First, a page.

# Moment of Inertia tensor - displaced axes theorem:

1. Dec 23, 2013

### binbagsss

Ok, so the system consists of two massive spheres, m1 and m2, of radii a and b respectively, connected by a massless rod of length R, as seen in the diagram attached.

The question is to calculate the moment of inertia tensor.

Sol:
Set the origin at the centre of mass . So that we are in the principal axis frame we chose I3 to be along the line connecting the masses.
=> M1=M2R/(M1+M2)]k and M2=-M1R/(M1+M2)]k

Now I have some questions on the next part of my book's solution...
It says, we are to find the moment of inetia tensor for a sphere and apply the displaced axes theorem. So we do this and it comes out as I3(sphere a) = 2/5Mi/r^2, where r is the radius of the sphere.

=> I3=2/5(M1a^2+M2b^2)*

And by symmetry we can see that I1=I2, and we apply the displaced axes theorem.

(Theorem: If we know the moment of inertia tensor using the center of mass as the origin (Icm), and we wish to know the moment of inertia of a tensor about the origin displaced by a, a constant vector, it is given by: Ia=Icm+M(a^2Î´Î±Î² -aÎ±aÎ²)

It then deduces that: I1=I2=2/5(M1a^2)+M1(M2R/(M1+M2))^2+2/5(M2a^2)+M2(M1R/(M1+M2))^2

My questions:

1) I3=I3(sphere a) + I3(sphere b) from * ; just wondering what the justification is, as 2/5Mi/r^2 is I for a sphere through it's centre of mass, which is any possible axes passing through the centre of axe, I believe, due to the symmetry of the body. So justifying why we can simply add these two, is because I3 passes through the centre of BOTH bodies.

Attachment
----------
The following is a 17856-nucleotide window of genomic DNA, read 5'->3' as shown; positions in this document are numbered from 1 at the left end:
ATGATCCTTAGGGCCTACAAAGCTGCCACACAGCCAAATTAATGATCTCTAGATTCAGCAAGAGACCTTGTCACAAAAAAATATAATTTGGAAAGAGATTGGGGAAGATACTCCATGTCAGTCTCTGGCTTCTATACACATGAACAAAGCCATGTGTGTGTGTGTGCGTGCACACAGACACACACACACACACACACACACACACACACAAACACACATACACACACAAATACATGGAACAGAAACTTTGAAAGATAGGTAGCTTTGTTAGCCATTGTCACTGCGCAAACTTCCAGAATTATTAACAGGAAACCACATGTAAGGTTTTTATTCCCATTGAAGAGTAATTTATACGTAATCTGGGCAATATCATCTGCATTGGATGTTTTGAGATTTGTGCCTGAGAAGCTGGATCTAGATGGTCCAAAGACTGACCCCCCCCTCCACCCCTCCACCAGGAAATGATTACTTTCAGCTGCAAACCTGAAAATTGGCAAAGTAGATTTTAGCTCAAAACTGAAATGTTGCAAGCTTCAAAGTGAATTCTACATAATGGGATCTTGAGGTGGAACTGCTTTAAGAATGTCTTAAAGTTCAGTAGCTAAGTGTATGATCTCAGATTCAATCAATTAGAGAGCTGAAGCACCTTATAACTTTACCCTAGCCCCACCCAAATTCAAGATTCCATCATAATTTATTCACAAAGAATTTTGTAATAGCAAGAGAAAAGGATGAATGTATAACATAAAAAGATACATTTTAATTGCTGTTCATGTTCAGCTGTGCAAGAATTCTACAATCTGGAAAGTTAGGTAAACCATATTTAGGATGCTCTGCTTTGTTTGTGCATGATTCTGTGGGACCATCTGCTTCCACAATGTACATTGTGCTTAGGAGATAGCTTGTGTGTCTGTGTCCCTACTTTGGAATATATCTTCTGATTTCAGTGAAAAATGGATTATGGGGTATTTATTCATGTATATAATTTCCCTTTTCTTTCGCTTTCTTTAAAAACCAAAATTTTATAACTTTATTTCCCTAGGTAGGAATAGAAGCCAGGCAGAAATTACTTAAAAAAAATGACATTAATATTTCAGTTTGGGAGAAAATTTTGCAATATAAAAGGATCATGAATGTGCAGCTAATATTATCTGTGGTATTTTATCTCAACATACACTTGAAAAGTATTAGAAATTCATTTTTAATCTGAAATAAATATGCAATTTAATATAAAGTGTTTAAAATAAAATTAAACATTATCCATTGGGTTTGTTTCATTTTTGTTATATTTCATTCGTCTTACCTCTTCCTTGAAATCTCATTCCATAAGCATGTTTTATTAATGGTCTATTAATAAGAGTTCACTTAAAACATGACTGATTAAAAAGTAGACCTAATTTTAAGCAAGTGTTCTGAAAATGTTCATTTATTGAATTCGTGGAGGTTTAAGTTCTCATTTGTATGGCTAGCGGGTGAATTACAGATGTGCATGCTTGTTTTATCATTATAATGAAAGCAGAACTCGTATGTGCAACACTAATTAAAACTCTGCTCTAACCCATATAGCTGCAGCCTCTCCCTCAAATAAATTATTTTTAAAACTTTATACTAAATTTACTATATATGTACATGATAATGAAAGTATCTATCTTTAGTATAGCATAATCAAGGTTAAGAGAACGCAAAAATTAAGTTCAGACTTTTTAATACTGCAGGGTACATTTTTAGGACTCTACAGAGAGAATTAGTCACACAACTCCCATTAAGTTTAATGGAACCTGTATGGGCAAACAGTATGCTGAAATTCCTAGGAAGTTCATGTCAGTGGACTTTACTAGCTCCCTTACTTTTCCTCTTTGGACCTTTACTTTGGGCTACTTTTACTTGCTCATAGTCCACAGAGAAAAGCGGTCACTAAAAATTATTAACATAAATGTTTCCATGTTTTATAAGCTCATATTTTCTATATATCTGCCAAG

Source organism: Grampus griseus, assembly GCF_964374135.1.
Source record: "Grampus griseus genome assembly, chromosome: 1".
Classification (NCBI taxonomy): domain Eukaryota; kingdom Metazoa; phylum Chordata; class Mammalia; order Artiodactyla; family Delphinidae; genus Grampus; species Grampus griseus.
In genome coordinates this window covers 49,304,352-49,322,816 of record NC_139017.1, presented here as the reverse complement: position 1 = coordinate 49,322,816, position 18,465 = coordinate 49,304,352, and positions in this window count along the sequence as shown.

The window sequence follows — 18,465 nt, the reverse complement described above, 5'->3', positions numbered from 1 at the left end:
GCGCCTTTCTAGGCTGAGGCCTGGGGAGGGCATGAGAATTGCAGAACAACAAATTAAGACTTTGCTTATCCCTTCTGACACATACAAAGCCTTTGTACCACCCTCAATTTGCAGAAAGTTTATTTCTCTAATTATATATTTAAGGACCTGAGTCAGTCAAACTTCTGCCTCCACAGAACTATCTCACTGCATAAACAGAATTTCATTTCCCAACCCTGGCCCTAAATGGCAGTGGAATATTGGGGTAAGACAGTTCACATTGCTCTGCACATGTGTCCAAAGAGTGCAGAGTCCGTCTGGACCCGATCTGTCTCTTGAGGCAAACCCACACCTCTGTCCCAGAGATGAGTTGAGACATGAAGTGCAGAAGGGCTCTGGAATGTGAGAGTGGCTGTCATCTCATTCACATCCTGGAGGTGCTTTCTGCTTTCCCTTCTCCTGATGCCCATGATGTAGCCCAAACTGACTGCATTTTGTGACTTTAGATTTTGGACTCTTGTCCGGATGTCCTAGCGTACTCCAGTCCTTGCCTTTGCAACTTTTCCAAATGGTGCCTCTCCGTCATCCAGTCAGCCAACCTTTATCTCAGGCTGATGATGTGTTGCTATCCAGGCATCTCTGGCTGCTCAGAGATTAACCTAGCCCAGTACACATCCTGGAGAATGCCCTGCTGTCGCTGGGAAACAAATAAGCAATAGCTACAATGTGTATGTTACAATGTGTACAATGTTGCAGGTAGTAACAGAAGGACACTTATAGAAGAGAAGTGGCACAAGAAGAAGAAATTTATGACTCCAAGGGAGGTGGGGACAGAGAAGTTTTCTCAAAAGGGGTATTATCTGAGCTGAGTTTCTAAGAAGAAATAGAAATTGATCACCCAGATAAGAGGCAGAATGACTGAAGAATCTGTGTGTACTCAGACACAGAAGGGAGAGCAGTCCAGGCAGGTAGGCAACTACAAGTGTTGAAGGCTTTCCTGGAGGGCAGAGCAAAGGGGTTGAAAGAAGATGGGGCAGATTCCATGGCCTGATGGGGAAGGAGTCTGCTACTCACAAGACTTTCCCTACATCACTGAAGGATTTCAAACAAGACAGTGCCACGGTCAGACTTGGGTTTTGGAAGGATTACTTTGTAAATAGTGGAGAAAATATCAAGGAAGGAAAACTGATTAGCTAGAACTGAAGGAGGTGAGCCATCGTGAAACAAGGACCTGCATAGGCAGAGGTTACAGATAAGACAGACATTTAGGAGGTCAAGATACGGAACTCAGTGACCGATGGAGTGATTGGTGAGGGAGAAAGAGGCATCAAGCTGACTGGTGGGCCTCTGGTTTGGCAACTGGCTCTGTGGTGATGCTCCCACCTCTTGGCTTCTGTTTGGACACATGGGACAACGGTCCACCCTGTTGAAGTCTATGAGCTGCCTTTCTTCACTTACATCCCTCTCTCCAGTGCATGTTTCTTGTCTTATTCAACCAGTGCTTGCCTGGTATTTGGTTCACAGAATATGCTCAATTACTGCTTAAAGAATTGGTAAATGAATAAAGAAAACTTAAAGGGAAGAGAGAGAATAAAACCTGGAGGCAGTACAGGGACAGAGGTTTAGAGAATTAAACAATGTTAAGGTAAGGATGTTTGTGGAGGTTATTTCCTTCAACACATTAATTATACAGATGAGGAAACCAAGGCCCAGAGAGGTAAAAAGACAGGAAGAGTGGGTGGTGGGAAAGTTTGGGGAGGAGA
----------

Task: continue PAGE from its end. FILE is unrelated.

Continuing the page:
2) I'm not really understanding the application of the displaced axes theorem. I believe it is being applied to I3. And I dont really understand the part of the theorem ' If we know the moment of inertia tensor using the center of mass as the origin and wish to know the moment of inertia of a tensor about the origin displaced by a, a constant vector, it is given by..'. As applied to I1/I2 from I3 because , as daft as it sounds, don't I1,I2,I3 share the same origin - the centre of mass, as defined in the beginning.
So perhaps I am going wrong in the way that we need to apply this theorem to the spheres in turn, starting with an arbitrary axis through the centre of the sphere (anything due to the symmetry) and ending with I2/I3?

Many many thanks to anyone who can shed some light on this, greatly appreciated :) !!

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2. Dec 23, 2013

### haruspex

2/5(M1a2)+M1(M2R/(M1+M2))2+2/5(M2b2)+M2(M1R/(M1+M2))2 I hope
Yes. Remember that the M of I is the integral ∫r2.dm where r is the distance of the mass element from the axis. Clearly the integral for the whole structure is just the sum of the integrals for the two spheres taken separately.
No, it's being applied to axes through the centre of the sphere and parallel to I1 and I2.
I3 is not relevant here.